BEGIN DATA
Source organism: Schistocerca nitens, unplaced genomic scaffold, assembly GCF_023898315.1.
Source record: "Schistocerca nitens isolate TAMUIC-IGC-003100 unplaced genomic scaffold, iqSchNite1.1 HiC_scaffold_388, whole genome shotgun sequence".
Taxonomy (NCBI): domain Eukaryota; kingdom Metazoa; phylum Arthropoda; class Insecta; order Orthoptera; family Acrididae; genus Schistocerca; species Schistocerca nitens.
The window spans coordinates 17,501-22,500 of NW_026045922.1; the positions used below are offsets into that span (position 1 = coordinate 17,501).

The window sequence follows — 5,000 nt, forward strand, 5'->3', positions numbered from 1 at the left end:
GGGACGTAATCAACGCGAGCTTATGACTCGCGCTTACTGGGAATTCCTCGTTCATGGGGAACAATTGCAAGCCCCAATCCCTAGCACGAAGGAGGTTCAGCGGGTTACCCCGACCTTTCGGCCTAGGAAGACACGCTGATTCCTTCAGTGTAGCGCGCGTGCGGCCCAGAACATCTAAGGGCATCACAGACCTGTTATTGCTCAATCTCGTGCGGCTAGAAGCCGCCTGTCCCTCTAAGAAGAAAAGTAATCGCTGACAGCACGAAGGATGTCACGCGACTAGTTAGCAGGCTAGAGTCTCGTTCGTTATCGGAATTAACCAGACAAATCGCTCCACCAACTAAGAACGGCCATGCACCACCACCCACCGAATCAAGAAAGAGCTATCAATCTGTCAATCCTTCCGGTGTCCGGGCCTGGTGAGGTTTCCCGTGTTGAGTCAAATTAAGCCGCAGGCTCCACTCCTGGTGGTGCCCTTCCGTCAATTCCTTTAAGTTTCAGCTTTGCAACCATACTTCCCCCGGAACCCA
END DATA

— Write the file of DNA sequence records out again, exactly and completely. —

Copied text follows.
Source organism: Schistocerca nitens, unplaced genomic scaffold, assembly GCF_023898315.1.
Source record: "Schistocerca nitens isolate TAMUIC-IGC-003100 unplaced genomic scaffold, iqSchNite1.1 HiC_scaffold_388, whole genome shotgun sequence".
Taxonomy (NCBI): domain Eukaryota; kingdom Metazoa; phylum Arthropoda; class Insecta; order Orthoptera; family Acrididae; genus Schistocerca; species Schistocerca nitens.
The window spans coordinates 17,501-22,500 of NW_026045922.1; the positions used below are offsets into that span (position 1 = coordinate 17,501).

The window sequence follows — 5,000 nt, forward strand, 5'->3', positions numbered from 1 at the left end:
GGGACGTAATCAACGCGAGCTTATGACTCGCGCTTACTGGGAATTCCTCGTTCATGGGGAACAATTGCAAGCCCCAATCCCTAGCACGAAGGAGGTTCAGCGGGTTACCCCGACCTTTCGGCCTAGGAAGACACGCTGATTCCTTCAGTGTAGCGCGCGTGCGGCCCAGAACATCTAAGGGCATCACAGACCTGTTATTGCTCAATCTCGTGCGGCTAGAAGCCGCCTGTCCCTCTAAGAAGAAAAGTAATCGCTGACAGCACGAAGGATGTCACGCGACTAGTTAGCAGGCTAGAGTCTCGTTCGTTATCGGAATTAACCAGACAAATCGCTCCACCAACTAAGAACGGCCATGCACCACCACCCACCGAATCAAGAAAGAGCTATCAATCTGTCAATCCTTCCGGTGTCCGGGCCTGGTGAGGTTTCCCGTGTTGAGTCAAATTAAGCCGCAGGCTCCACTCCTGGTGGTGCCCTTCCGTCAATTCCTTTAAGTTTCAGCTTTGCAACCATACTTCCCCCGGAACCCA